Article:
Rare, the shrill coyote bark’s become
as our presence intrudes on theirs.
Nights we suffer from our own noise,
left in peace with the howl of our cares. 


I lived seven years in my thirties in Berkeley and environs, a poetically  productive period of my life. I was working as a wine merchant and had given up on academic expectations, those that I had myself but also those others had of me.  The main bonds upon me were those of epicurean oenophile commerce. Poetry therefore came more easily.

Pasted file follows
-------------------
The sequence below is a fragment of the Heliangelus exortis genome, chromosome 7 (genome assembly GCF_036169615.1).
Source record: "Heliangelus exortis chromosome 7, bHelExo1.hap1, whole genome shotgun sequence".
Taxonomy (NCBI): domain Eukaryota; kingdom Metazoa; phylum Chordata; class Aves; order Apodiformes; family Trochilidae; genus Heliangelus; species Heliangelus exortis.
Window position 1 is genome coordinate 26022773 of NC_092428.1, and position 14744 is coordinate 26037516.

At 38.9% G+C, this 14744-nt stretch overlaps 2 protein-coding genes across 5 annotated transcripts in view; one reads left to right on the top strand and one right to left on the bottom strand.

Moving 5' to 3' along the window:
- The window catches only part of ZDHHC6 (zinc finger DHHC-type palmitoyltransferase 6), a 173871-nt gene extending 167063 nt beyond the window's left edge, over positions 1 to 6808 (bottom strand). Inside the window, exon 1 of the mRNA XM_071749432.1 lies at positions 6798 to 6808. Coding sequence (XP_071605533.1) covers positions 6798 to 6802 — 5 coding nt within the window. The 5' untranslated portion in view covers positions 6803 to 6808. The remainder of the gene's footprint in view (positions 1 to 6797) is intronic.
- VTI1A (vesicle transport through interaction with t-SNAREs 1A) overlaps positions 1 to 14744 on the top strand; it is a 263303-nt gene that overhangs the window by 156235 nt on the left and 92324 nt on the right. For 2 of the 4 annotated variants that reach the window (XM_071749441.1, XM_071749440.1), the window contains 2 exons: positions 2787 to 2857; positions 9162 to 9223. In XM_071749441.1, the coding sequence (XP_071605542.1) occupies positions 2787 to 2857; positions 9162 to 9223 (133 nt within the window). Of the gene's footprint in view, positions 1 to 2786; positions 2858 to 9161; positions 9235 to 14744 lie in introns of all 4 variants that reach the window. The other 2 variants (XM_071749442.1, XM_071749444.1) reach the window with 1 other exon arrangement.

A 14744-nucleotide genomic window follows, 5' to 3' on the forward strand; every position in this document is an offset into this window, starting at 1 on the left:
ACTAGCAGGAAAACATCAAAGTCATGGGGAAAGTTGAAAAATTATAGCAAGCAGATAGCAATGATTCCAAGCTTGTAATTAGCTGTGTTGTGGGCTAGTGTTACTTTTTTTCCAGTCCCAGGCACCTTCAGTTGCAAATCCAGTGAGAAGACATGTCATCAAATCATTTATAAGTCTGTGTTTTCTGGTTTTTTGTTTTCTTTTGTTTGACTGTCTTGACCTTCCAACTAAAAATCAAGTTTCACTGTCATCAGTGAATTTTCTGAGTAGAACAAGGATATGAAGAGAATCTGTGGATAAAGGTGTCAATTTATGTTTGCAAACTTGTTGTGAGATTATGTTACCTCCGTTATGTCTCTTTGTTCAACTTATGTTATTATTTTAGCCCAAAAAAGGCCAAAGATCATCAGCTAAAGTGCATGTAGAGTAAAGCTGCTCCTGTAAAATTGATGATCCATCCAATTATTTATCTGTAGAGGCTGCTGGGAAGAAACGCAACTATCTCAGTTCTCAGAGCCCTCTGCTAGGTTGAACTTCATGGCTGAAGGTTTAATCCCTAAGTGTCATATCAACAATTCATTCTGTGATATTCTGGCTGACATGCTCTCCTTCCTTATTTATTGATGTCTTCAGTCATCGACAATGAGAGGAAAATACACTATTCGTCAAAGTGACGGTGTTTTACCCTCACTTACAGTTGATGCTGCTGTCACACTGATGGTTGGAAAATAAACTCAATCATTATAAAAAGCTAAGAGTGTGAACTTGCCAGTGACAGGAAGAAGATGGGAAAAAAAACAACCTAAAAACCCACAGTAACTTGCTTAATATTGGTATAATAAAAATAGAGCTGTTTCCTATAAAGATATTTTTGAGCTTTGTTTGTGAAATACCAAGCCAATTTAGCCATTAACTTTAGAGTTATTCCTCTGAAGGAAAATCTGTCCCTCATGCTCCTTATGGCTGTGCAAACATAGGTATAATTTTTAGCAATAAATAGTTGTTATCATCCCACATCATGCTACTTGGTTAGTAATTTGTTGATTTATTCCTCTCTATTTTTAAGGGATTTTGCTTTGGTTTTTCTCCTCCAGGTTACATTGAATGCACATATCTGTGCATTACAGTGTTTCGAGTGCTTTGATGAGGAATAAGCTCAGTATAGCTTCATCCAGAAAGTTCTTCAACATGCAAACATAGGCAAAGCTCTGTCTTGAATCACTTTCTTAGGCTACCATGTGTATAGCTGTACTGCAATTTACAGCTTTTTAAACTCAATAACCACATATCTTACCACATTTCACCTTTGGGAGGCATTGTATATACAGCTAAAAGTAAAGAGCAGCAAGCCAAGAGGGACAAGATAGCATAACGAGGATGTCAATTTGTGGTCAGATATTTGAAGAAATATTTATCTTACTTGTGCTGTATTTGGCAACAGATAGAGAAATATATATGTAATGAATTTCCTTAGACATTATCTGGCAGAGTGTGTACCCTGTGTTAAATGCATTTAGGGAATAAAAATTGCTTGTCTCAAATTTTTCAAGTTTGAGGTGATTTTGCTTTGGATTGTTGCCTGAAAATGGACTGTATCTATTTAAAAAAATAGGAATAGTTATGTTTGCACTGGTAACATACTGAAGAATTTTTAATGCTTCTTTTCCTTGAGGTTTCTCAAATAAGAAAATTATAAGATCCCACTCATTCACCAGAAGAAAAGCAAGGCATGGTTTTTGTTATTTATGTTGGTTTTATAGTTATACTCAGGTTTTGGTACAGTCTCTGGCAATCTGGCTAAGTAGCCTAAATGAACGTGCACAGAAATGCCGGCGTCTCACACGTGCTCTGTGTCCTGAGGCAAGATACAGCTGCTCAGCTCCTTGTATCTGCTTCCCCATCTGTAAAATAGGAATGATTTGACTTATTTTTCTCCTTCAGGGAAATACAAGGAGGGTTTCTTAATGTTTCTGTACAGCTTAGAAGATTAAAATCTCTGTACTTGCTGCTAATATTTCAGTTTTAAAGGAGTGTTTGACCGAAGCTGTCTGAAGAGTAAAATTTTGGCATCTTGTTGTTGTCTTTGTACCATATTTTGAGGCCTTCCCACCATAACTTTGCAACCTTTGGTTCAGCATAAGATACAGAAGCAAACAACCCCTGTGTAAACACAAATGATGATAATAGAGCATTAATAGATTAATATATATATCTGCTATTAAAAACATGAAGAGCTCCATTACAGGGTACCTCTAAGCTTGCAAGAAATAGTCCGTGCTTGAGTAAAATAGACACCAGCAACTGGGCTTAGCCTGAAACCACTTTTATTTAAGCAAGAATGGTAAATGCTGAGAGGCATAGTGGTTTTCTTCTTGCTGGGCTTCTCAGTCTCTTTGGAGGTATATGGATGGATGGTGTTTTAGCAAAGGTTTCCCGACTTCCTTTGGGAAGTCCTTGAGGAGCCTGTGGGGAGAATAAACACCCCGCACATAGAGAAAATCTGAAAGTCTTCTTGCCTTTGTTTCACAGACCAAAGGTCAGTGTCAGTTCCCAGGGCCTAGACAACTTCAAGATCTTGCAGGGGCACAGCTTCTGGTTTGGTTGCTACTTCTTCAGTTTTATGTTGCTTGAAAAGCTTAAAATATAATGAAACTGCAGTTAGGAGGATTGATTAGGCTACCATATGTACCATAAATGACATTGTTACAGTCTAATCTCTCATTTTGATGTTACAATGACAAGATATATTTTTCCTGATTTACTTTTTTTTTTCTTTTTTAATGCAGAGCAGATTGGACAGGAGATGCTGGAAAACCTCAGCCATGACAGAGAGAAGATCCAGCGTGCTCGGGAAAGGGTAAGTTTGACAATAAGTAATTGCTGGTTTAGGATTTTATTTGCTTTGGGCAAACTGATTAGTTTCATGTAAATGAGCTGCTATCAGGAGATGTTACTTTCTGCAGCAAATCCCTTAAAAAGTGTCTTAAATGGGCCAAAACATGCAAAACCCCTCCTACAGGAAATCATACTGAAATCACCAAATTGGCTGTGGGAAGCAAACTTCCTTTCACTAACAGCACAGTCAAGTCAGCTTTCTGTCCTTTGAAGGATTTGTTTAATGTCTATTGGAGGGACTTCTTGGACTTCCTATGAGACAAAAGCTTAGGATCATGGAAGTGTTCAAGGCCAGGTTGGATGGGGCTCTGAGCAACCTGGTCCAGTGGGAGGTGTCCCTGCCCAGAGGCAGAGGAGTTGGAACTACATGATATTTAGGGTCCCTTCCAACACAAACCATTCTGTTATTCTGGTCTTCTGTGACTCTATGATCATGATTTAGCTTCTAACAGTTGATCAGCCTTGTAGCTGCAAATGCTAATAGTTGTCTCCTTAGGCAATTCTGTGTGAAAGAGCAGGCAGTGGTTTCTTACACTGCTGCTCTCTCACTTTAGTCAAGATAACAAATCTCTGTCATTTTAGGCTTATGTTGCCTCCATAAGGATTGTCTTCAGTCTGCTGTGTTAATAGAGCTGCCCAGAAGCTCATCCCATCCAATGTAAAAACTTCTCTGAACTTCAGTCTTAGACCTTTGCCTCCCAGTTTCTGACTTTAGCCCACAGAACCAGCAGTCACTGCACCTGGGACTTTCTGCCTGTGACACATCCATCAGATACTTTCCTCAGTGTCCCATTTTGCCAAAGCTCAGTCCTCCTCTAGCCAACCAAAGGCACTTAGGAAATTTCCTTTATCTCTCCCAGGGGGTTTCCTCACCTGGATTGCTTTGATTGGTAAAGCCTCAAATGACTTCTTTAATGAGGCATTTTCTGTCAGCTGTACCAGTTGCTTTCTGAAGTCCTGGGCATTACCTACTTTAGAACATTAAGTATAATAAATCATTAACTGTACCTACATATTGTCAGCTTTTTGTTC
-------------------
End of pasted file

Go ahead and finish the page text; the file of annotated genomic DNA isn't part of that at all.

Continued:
Now I have lived almost another ten productive years in Southern California, my personal moment of waning twilight on hills where chaparral used to reign. Despite this, few of my poems bear any trace of the Californian landscape.  Here is one, which speaks to the systematic invasion of that landscape by humans with the resultant loss of habitant for its habitants.

Here are a few others:

Orthodox Cemetery at Fort Ross
The Horticulturist
Chaparral Sunset
Giraffes at San Gorgonio

Not to mention my recent verse in Mandarin. first line of a poem which I hope to finish before I pass.

白鹭在 路边
bái lù zài lù biān
An egret lit on the roadside.